Public school teachers in Philadelphia are in the middle of a quiet insurrection against their union, the Philadelphia Federation of Teachers (PFT). During a mail-in union election that runs Feb. 6-25, a group of frustrated educators is trying to oust and replace longtime PFT leaders. They have even won the endorsement of a former PFT president.
History teacher Adam Sanchez explained why the challengers, who formed in 2014 and are called the Caucus of Working Educators (WE), have gained momentum:
(WE)…has fought tirelessly against school closures, toxic building conditions, excessive paperwork, and bullying principals while championing the return of local control and progressive tax policies. In 2017, WE’s racial justice committee spearheaded the Black Lives Matter Week of Action, which now takes place in more than 30 cities.
(In February) teachers will vote on who they want to lead the PFT. Coming into the district, I was introduced to members of WE who came to the District’s new-hire orientation. Within weeks, I was organizing with others in my building. Our school is divided, and many support the reigning caucus — the Collective Bargaining Team (CB). That team has led the PFT for the last 30 years and — according to many veteran Philly teachers I’ve met — has operated as a textbook case of “business unionism.”
Education professor and union activist Lois Weiner describes this model as one in which union leadership, instead of prioritizing organizing, sees its role as providing services such as benefits from a welfare fund, pensions, contract negotiations, and grievance support. Members are passive except for voting on a contract and electing officers; the organization “runs on the assumption that paid officials know the best about everything. They’re supposedly the ‘experts.’”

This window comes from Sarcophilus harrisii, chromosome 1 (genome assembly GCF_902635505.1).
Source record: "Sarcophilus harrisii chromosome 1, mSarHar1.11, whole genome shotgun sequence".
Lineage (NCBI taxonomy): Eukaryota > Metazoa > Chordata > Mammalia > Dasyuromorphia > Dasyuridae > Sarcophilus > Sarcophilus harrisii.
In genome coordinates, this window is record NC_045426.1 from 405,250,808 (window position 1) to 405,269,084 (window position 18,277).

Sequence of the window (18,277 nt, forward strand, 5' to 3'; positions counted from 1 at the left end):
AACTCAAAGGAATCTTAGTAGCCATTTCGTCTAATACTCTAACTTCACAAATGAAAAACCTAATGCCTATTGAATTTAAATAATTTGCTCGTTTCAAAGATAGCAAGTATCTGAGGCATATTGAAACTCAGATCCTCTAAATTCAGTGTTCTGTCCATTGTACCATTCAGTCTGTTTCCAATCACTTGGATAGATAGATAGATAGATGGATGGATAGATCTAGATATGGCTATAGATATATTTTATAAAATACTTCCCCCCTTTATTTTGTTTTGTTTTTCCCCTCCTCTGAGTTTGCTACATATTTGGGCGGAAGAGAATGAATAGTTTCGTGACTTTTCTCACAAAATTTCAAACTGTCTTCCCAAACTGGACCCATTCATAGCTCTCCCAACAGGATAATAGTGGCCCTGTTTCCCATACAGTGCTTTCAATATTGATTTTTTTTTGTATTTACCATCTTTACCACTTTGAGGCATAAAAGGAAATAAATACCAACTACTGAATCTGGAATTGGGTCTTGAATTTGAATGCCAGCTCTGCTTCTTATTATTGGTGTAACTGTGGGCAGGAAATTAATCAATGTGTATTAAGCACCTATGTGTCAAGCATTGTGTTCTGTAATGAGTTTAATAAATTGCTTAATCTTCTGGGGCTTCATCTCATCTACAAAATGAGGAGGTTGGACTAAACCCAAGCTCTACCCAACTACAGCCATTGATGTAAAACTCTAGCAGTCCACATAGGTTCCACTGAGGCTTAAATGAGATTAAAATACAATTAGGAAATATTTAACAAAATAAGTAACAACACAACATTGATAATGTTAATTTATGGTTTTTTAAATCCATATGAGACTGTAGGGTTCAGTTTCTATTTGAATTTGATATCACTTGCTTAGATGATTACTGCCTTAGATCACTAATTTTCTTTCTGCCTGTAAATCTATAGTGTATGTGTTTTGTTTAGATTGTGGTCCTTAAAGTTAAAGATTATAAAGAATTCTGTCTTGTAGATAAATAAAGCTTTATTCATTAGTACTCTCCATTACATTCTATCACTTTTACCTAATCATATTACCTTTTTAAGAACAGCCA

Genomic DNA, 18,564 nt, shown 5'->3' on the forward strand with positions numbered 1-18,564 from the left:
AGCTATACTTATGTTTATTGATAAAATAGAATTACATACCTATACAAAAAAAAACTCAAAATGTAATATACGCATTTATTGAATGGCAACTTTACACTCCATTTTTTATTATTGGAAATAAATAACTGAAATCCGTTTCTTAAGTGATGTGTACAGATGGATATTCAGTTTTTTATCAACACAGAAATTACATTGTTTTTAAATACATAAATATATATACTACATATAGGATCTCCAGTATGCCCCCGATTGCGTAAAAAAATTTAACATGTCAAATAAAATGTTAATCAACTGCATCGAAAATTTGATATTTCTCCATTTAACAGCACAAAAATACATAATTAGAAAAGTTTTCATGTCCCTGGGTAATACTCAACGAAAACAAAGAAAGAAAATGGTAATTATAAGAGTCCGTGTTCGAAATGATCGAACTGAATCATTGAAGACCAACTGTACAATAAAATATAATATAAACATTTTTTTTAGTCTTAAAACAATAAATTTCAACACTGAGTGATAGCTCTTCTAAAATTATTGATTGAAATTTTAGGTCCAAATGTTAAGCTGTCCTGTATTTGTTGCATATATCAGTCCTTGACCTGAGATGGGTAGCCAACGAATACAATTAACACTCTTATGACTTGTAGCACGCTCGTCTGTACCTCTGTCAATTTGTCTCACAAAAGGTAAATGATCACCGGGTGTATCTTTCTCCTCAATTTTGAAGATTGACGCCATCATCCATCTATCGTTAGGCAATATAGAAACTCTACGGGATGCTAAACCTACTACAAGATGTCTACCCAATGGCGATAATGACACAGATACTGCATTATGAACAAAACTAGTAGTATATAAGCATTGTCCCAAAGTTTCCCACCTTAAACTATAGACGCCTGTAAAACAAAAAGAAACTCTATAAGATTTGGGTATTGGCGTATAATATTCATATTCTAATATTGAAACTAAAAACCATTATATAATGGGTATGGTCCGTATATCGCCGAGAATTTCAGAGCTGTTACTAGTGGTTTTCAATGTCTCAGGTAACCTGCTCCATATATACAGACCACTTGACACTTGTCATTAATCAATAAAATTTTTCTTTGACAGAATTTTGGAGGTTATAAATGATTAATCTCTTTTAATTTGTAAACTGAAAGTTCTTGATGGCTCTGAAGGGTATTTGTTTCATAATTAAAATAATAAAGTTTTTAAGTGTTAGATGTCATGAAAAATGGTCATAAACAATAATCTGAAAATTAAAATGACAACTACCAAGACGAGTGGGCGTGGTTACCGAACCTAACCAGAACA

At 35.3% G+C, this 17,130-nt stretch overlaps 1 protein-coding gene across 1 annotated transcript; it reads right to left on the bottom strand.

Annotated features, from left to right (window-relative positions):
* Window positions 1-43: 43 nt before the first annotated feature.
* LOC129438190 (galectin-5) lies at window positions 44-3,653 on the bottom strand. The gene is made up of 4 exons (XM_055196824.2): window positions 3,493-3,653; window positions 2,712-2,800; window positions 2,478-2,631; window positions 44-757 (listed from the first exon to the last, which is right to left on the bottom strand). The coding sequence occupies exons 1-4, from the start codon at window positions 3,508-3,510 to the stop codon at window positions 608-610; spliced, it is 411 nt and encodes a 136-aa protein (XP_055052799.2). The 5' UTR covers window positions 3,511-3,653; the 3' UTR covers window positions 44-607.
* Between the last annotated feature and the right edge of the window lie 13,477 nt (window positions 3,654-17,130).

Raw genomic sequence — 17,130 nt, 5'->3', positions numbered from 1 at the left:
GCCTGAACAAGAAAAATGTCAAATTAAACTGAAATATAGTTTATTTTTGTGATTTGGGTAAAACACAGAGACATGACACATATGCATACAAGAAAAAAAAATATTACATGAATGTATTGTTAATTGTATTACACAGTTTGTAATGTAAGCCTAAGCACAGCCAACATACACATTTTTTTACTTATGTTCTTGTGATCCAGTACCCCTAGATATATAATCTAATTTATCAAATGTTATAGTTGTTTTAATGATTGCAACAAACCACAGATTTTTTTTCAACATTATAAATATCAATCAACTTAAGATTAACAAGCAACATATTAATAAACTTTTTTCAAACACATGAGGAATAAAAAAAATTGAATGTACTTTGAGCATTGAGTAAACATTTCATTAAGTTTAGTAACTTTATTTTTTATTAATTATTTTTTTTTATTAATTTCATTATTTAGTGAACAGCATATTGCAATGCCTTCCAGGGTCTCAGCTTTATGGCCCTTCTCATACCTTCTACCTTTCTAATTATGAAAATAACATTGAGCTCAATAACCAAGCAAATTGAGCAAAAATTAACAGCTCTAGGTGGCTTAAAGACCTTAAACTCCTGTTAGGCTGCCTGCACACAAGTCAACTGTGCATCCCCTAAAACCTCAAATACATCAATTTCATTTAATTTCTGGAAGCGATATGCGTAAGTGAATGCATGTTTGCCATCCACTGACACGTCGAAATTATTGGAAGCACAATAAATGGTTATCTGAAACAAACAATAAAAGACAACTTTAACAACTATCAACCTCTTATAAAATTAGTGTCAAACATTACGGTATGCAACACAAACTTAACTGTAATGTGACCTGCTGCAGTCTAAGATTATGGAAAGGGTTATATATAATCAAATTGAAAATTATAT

Notice Sanchez’ frustration about losing local control and having to submit to a “status quo” corporate union that doesn’t address teachers’ changing needs. This is an epidemic of dissatisfaction we’ve noted across the country in all types of school districts, regardless of teachers’ political leanings. It’s happening in urban school districts like Philadelphia, where educators trend more progressive, and in suburban or rural districts, where educators trend more conservative or independent.
At Free to Teach, we have long argued that diverse teachers are increasingly unhappy with the established state and national unions—the NEA and AFT. For example, locals across the country have been quietly disaffiliating from the NEA for the last several years, including ones we’ve profiled in Memphis, Tenn. and Cincinnati, Ohio.
That’s why we think independent locals are an ideal option for most educational settings. As such, we’ll be watching the Philadelphia union election closely.